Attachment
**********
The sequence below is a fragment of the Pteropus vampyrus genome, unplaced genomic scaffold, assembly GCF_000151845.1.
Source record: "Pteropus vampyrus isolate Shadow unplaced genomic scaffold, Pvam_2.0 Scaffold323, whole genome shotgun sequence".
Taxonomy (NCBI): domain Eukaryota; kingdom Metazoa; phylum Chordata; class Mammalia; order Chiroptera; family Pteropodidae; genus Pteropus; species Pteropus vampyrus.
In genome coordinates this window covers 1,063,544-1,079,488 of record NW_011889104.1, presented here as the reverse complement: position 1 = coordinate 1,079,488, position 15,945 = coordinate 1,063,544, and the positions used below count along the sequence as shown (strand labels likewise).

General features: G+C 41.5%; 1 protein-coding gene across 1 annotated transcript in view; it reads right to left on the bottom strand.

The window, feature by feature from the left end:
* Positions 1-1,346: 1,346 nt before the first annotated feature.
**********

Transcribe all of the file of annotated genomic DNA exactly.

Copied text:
The sequence below is a fragment of the Pteropus vampyrus genome, unplaced genomic scaffold, assembly GCF_000151845.1.
Source record: "Pteropus vampyrus isolate Shadow unplaced genomic scaffold, Pvam_2.0 Scaffold323, whole genome shotgun sequence".
Taxonomy (NCBI): domain Eukaryota; kingdom Metazoa; phylum Chordata; class Mammalia; order Chiroptera; family Pteropodidae; genus Pteropus; species Pteropus vampyrus.
In genome coordinates this window covers 1,063,544-1,079,488 of record NW_011889104.1, presented here as the reverse complement: position 1 = coordinate 1,079,488, position 15,945 = coordinate 1,063,544, and the positions used below count along the sequence as shown (strand labels likewise).

General features: G+C 41.5%; 1 protein-coding gene across 1 annotated transcript in view; it reads right to left on the bottom strand.

The window, feature by feature from the left end:
* Positions 1-1,346: 1,346 nt before the first annotated feature.